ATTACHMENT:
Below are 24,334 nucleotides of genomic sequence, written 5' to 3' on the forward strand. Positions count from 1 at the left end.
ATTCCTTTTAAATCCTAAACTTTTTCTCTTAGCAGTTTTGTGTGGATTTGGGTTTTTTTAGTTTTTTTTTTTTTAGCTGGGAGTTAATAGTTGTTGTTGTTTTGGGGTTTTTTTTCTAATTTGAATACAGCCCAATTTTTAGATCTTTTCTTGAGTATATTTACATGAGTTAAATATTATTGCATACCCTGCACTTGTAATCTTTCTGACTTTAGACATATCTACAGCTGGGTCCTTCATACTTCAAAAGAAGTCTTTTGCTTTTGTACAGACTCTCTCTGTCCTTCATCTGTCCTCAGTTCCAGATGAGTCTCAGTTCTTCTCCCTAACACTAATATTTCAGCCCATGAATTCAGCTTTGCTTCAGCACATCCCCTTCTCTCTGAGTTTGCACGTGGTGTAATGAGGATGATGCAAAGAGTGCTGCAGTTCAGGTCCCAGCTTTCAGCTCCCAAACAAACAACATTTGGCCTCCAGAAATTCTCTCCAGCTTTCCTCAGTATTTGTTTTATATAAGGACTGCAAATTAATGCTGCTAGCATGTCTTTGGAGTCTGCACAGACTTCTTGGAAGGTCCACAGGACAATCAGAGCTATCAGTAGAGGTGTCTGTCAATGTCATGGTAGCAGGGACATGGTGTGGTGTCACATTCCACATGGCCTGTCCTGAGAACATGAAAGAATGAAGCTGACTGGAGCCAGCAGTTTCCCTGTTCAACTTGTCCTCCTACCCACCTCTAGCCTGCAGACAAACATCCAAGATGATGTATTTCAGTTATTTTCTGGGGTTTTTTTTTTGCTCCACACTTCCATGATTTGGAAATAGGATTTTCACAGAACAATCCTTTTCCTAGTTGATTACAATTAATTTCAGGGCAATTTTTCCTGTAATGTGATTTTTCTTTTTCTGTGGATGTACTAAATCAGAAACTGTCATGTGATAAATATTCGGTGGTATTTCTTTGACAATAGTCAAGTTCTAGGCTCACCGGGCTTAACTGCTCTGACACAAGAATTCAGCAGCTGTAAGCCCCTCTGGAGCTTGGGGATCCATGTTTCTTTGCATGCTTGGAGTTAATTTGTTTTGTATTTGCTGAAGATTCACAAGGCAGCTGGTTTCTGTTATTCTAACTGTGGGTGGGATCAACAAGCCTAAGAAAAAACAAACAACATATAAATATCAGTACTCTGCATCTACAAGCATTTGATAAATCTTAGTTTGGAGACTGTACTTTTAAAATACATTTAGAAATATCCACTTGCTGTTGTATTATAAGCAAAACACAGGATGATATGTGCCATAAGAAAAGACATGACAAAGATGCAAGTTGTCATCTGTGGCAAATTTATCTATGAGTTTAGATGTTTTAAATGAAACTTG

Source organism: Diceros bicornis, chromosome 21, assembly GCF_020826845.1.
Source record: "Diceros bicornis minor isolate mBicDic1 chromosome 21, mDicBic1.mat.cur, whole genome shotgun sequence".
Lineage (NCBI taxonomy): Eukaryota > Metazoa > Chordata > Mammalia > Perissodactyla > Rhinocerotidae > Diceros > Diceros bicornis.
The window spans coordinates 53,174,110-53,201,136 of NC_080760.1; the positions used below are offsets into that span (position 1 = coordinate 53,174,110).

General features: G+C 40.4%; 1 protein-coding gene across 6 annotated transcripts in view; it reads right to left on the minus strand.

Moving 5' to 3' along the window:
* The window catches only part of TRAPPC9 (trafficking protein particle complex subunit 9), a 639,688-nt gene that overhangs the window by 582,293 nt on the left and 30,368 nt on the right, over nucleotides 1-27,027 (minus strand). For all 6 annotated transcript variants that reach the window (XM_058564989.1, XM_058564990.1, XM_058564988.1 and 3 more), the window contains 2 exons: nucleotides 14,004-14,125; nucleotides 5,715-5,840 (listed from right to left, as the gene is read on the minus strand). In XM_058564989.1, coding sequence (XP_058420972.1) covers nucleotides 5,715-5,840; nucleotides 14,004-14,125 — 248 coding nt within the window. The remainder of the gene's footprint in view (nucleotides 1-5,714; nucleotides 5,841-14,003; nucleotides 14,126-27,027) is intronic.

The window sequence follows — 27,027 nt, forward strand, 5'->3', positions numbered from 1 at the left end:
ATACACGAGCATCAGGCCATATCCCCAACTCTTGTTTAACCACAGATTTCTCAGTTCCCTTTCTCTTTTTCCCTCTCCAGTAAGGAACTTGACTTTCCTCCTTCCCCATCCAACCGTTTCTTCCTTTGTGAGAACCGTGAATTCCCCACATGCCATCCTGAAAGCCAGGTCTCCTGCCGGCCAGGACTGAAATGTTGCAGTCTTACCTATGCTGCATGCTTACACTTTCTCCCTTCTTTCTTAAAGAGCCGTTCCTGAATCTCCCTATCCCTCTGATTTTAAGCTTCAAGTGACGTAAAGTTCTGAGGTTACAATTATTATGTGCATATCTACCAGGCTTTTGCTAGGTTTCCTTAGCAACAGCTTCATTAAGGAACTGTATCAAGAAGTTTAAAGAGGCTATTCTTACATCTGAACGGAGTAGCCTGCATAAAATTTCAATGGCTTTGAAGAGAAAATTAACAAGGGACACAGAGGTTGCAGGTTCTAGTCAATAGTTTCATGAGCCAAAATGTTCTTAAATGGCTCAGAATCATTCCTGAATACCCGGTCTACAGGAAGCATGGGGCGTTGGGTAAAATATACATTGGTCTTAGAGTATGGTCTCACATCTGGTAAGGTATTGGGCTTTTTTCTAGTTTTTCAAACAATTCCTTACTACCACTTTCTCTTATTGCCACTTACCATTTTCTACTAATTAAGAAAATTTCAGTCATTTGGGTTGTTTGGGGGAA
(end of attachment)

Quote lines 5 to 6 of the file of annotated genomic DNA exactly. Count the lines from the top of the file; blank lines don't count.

Lineage (NCBI taxonomy): Eukaryota > Metazoa > Chordata > Mammalia > Perissodactyla > Rhinocerotidae > Diceros > Diceros bicornis.
The window spans coordinates 53,174,110-53,201,136 of NC_080760.1; the positions used below are offsets into that span (position 1 = coordinate 53,174,110).